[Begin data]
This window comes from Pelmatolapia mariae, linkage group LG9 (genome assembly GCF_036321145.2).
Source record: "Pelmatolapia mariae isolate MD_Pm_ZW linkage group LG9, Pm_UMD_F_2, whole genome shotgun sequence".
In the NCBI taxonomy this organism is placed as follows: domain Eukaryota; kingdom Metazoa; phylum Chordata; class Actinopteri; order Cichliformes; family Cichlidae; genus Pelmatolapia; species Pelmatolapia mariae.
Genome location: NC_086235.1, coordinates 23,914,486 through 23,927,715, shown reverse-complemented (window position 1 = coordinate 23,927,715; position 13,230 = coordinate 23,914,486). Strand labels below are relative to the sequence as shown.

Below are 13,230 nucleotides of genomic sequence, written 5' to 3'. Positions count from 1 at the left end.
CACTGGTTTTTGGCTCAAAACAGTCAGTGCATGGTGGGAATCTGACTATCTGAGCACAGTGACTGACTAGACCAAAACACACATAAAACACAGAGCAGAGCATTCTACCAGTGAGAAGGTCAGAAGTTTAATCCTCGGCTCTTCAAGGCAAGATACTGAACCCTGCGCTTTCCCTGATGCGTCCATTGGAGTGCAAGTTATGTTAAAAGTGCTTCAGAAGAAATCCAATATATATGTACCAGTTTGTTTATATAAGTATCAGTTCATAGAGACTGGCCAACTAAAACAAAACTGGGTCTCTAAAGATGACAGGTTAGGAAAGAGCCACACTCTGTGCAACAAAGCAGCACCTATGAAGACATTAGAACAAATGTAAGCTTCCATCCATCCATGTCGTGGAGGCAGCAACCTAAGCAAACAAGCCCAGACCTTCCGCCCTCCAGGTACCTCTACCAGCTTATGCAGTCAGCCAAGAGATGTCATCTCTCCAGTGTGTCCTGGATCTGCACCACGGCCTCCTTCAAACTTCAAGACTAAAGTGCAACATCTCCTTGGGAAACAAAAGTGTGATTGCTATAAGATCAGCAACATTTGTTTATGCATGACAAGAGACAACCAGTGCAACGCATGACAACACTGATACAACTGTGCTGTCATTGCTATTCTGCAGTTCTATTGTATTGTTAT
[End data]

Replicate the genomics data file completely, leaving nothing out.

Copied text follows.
This window comes from Pelmatolapia mariae, linkage group LG9 (genome assembly GCF_036321145.2).
Source record: "Pelmatolapia mariae isolate MD_Pm_ZW linkage group LG9, Pm_UMD_F_2, whole genome shotgun sequence".
In the NCBI taxonomy this organism is placed as follows: domain Eukaryota; kingdom Metazoa; phylum Chordata; class Actinopteri; order Cichliformes; family Cichlidae; genus Pelmatolapia; species Pelmatolapia mariae.
Genome location: NC_086235.1, coordinates 23,914,486 through 23,927,715, shown reverse-complemented (window position 1 = coordinate 23,927,715; position 13,230 = coordinate 23,914,486). Strand labels below are relative to the sequence as shown.

Below are 13,230 nucleotides of genomic sequence, written 5' to 3'. Positions count from 1 at the left end.
CACTGGTTTTTGGCTCAAAACAGTCAGTGCATGGTGGGAATCTGACTATCTGAGCACAGTGACTGACTAGACCAAAACACACATAAAACACAGAGCAGAGCATTCTACCAGTGAGAAGGTCAGAAGTTTAATCCTCGGCTCTTCAAGGCAAGATACTGAACCCTGCGCTTTCCCTGATGCGTCCATTGGAGTGCAAGTTATGTTAAAAGTGCTTCAGAAGAAATCCAATATATATGTACCAGTTTGTTTATATAAGTATCAGTTCATAGAGACTGGCCAACTAAAACAAAACTGGGTCTCTAAAGATGACAGGTTAGGAAAGAGCCACACTCTGTGCAACAAAGCAGCACCTATGAAGACATTAGAACAAATGTAAGCTTCCATCCATCCATGTCGTGGAGGCAGCAACCTAAGCAAACAAGCCCAGACCTTCCGCCCTCCAGGTACCTCTACCAGCTTATGCAGTCAGCCAAGAGATGTCATCTCTCCAGTGTGTCCTGGATCTGCACCACGGCCTCCTTCAAACTTCAAGACTAAAGTGCAACATCTCCTTGGGAAACAAAAGTGTGATTGCTATAAGATCAGCAACATTTGTTTATGCATGACAAGAGACAACCAGTGCAACGCATGACAACACTGATACAACTGTGCTGTCATTGCTATTCTGCAGTTCTATTGTATTGTTAT